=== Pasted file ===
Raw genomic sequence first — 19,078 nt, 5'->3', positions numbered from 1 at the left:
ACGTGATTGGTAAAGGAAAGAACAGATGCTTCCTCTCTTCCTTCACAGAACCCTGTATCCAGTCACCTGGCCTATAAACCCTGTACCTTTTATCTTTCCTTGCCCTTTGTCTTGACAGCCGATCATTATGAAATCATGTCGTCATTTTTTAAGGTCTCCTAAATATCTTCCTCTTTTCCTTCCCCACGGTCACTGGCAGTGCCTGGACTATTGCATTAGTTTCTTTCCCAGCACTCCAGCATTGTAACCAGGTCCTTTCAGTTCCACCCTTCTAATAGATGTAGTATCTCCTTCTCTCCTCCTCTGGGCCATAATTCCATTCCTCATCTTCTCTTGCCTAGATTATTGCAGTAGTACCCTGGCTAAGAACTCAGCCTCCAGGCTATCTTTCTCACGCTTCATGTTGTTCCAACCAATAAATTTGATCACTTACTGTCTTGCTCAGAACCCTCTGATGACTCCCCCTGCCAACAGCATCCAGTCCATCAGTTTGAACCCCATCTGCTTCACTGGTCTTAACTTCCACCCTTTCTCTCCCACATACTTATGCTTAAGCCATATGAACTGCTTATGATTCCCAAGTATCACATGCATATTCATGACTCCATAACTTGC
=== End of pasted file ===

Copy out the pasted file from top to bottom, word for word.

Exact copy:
Raw genomic sequence first — 19,078 nt, 5'->3', positions numbered from 1 at the left:
ACGTGATTGGTAAAGGAAAGAACAGATGCTTCCTCTCTTCCTTCACAGAACCCTGTATCCAGTCACCTGGCCTATAAACCCTGTACCTTTTATCTTTCCTTGCCCTTTGTCTTGACAGCCGATCATTATGAAATCATGTCGTCATTTTTTAAGGTCTCCTAAATATCTTCCTCTTTTCCTTCCCCACGGTCACTGGCAGTGCCTGGACTATTGCATTAGTTTCTTTCCCAGCACTCCAGCATTGTAACCAGGTCCTTTCAGTTCCACCCTTCTAATAGATGTAGTATCTCCTTCTCTCCTCCTCTGGGCCATAATTCCATTCCTCATCTTCTCTTGCCTAGATTATTGCAGTAGTACCCTGGCTAAGAACTCAGCCTCCAGGCTATCTTTCTCACGCTTCATGTTGTTCCAACCAATAAATTTGATCACTTACTGTCTTGCTCAGAACCCTCTGATGACTCCCCCTGCCAACAGCATCCAGTCCATCAGTTTGAACCCCATCTGCTTCACTGGTCTTAACTTCCACCCTTTCTCTCCCACATACTTATGCTTAAGCCATATGAACTGCTTATGATTCCCAAGTATCACATGCATATTCATGACTCCATAACTTGC